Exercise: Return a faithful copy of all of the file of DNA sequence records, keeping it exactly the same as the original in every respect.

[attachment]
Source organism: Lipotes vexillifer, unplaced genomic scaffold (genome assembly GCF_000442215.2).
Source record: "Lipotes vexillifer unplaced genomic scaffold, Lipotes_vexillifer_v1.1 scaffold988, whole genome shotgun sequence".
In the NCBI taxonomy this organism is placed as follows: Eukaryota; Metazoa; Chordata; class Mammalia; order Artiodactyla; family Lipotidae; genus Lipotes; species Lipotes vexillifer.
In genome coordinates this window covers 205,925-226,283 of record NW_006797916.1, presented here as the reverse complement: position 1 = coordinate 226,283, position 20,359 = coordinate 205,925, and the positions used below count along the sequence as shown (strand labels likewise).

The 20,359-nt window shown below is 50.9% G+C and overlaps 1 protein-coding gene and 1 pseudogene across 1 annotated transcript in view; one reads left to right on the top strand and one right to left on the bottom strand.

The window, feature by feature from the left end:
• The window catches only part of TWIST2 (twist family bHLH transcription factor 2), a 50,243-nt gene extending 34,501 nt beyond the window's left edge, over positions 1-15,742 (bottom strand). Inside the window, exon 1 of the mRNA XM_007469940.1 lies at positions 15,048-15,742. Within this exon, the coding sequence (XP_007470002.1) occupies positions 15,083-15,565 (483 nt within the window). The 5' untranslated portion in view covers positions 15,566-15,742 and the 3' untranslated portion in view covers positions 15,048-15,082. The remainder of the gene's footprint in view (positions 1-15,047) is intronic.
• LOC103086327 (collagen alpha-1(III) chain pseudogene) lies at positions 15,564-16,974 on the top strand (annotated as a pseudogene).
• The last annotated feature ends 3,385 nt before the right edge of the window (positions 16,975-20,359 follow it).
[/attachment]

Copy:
Source organism: Lipotes vexillifer, unplaced genomic scaffold (genome assembly GCF_000442215.2).
Source record: "Lipotes vexillifer unplaced genomic scaffold, Lipotes_vexillifer_v1.1 scaffold988, whole genome shotgun sequence".
In the NCBI taxonomy this organism is placed as follows: Eukaryota; Metazoa; Chordata; class Mammalia; order Artiodactyla; family Lipotidae; genus Lipotes; species Lipotes vexillifer.
In genome coordinates this window covers 205,925-226,283 of record NW_006797916.1, presented here as the reverse complement: position 1 = coordinate 226,283, position 20,359 = coordinate 205,925, and the positions used below count along the sequence as shown (strand labels likewise).

The 20,359-nt window shown below is 50.9% G+C and overlaps 1 protein-coding gene and 1 pseudogene across 1 annotated transcript in view; one reads left to right on the top strand and one right to left on the bottom strand.

The window, feature by feature from the left end:
• The window catches only part of TWIST2 (twist family bHLH transcription factor 2), a 50,243-nt gene extending 34,501 nt beyond the window's left edge, over positions 1-15,742 (bottom strand). Inside the window, exon 1 of the mRNA XM_007469940.1 lies at positions 15,048-15,742. Within this exon, the coding sequence (XP_007470002.1) occupies positions 15,083-15,565 (483 nt within the window). The 5' untranslated portion in view covers positions 15,566-15,742 and the 3' untranslated portion in view covers positions 15,048-15,082. The remainder of the gene's footprint in view (positions 1-15,047) is intronic.
• LOC103086327 (collagen alpha-1(III) chain pseudogene) lies at positions 15,564-16,974 on the top strand (annotated as a pseudogene).
• The last annotated feature ends 3,385 nt before the right edge of the window (positions 16,975-20,359 follow it).